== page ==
Getting Started

To follow the hands-on instructions in this article, you need access to Oracle Mobile Cloud Enterprise, which is available as a free trial.

The download for this article contains a bot you need to import to your Oracle Intelligent Bots instance to complete the hands-on steps for this article. To import the bot, download the zip file containing the starter bot and then do the following:

  1. Open a browser, and access the Oracle Mobile Cloud Enterprise home page.
  2. Authenticate with the user credentials you defined when you provisioned the cloud service.
  3. Click the hamburger icon in the upper left to open the Oracle Mobile Cloud Enterprise menu.
  4. Click the Bots menu item (shown in Figure 1), which opens the Oracle Intelligent Bots dashboard in a separate browser window or tab.

    chatbots figure 1

    Figure 1: Oracle Mobile Cloud Enterprise with Oracle Intelligent Bots selected

  5. Click the Import Bot button in the upper right of the dashboard.
  6. In the opened dialog box, navigate to the location to which you extracted the downloaded zip file.
  7. Select the OracleMagazineOnlinePizzaBot3.zip import file, and click Open.
  8. Close the upload confirmation dialog box, by clicking the X at the right side.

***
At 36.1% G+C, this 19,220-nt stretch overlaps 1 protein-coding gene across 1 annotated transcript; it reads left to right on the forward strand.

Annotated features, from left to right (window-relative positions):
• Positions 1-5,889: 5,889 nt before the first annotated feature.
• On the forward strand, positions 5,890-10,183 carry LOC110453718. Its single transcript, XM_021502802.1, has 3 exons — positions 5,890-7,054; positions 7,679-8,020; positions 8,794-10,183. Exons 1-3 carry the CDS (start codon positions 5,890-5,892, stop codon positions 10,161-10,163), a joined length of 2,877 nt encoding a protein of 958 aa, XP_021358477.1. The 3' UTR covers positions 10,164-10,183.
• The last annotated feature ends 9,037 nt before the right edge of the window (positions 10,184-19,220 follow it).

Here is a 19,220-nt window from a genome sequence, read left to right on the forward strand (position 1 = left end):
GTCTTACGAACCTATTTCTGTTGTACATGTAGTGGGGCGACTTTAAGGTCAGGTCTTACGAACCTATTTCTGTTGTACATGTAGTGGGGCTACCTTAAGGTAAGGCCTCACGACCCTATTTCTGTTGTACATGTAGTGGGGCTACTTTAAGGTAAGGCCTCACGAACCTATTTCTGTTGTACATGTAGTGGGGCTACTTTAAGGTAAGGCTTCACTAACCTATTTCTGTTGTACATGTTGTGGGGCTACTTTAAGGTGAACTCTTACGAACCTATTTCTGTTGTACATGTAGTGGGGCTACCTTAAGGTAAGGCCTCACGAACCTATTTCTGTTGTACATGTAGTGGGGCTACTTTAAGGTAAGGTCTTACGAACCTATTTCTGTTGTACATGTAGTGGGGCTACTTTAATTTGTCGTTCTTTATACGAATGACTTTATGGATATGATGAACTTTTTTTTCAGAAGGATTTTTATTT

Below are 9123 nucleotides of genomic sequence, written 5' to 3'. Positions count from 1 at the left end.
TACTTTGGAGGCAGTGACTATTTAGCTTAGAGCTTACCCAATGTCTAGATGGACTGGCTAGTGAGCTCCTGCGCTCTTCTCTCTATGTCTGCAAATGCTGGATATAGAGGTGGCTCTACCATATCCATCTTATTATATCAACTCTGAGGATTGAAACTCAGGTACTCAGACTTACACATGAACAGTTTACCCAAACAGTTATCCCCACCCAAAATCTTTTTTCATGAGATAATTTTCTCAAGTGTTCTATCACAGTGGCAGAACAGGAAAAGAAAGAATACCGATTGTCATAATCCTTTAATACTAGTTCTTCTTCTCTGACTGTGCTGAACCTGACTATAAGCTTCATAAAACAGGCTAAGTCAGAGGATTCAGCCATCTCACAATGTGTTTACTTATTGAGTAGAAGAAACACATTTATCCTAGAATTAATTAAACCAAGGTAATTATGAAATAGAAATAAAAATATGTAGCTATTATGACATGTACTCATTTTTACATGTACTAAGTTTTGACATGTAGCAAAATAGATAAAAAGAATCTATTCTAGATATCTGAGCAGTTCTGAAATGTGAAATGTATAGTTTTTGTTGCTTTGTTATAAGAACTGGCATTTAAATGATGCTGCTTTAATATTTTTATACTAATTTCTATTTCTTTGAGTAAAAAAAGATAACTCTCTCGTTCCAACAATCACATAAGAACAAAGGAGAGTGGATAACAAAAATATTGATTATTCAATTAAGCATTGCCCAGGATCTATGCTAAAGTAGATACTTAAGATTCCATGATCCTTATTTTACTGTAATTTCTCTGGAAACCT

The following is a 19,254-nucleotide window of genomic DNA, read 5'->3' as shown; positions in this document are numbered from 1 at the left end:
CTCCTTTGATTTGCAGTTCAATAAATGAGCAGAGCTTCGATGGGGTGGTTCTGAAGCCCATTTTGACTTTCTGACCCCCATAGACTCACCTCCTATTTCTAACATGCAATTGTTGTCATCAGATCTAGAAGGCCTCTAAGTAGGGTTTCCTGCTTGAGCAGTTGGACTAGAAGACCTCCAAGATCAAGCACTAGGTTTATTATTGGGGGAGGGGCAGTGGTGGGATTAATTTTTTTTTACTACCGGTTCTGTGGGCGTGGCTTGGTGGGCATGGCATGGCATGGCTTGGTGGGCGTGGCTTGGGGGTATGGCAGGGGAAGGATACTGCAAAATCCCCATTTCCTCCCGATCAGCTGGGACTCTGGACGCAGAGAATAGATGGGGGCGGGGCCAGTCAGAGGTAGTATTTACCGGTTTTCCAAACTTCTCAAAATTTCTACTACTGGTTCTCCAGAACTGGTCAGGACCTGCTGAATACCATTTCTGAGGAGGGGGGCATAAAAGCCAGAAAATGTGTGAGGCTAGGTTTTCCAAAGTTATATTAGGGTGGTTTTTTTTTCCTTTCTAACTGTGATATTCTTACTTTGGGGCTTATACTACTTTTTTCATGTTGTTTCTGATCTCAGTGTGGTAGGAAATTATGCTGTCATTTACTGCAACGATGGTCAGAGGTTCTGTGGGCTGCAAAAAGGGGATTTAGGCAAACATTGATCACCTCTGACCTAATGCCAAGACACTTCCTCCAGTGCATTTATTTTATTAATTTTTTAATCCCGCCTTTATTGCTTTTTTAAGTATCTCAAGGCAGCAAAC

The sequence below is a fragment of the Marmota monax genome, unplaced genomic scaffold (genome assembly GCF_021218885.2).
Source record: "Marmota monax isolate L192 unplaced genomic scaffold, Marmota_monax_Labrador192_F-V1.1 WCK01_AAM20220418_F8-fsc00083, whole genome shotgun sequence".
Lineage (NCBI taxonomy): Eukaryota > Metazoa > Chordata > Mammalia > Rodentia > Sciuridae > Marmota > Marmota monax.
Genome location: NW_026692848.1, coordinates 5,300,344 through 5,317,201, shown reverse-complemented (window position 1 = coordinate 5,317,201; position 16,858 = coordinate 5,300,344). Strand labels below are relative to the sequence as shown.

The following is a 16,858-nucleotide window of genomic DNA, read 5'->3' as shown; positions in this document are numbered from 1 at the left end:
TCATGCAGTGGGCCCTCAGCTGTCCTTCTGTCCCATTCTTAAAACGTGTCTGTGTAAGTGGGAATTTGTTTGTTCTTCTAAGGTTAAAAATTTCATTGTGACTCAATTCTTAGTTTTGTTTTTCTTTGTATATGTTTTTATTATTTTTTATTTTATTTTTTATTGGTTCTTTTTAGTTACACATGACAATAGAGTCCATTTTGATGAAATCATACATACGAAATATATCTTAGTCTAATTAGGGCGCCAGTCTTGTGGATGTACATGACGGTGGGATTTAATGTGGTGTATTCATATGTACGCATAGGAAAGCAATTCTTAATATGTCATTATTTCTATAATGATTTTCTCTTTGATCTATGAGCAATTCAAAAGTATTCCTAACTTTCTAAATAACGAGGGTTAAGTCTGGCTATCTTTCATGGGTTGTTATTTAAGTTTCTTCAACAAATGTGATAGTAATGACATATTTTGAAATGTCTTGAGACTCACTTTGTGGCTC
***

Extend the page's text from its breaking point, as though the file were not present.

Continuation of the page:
9. Keep the browser window open.

Signing Up for Google Translation Service

Oracle Intelligent Bots supports translation services from Microsoft and Google. This article uses the Google translation service—for which you need a Google account and a credential key to access the translation service API—to translate bot conversations. The following steps assume that you have a Google account.

  1. Open a new browser window or tab.
  2. Go to the Google developer page to request a credential key, using your Google account username and password.
  3. On the Google APIs & Services dashboard, click the ENABLE APIS AND SERVICES link and select the Cloud Translation API option.
  4. Back in the dashboard, select the Credentials menu option to create a credential key. From the list shown in Figure 2, select the API key option. When the key is displayed in the opened dialog box, click Close to get back to the dashboard.

    chatbots figure 2

    Figure 2: Figure 2: Google dialog box for creating a credential key

Note that Google translation service is not free of charge. If, however, translation is the only Google paid API or service you use, the free credits you have from your account will keep you going for a very long time.

Adding the Translation Service to Your Bot Instance

To use a translation service in Oracle Intelligent Bots, you need to register the service and the credential key in your Oracle Intelligent Bots instance. To do this, first navigate back to the Oracle Intelligent Bots dashboard.

  1. In the Oracle Intelligent Bots dashboard, select the menu icon () in the upper right corner and choose Translation Services.
  2. Click the + Service button and choose Google for Service Type. Enter the following REST URL in the Base URL field:
    https://translation.googleapis.com/language/translate/v2 
    
  3. Copy and paste your Google credential key from the Google developer website into the Authorization Token field, and click Save.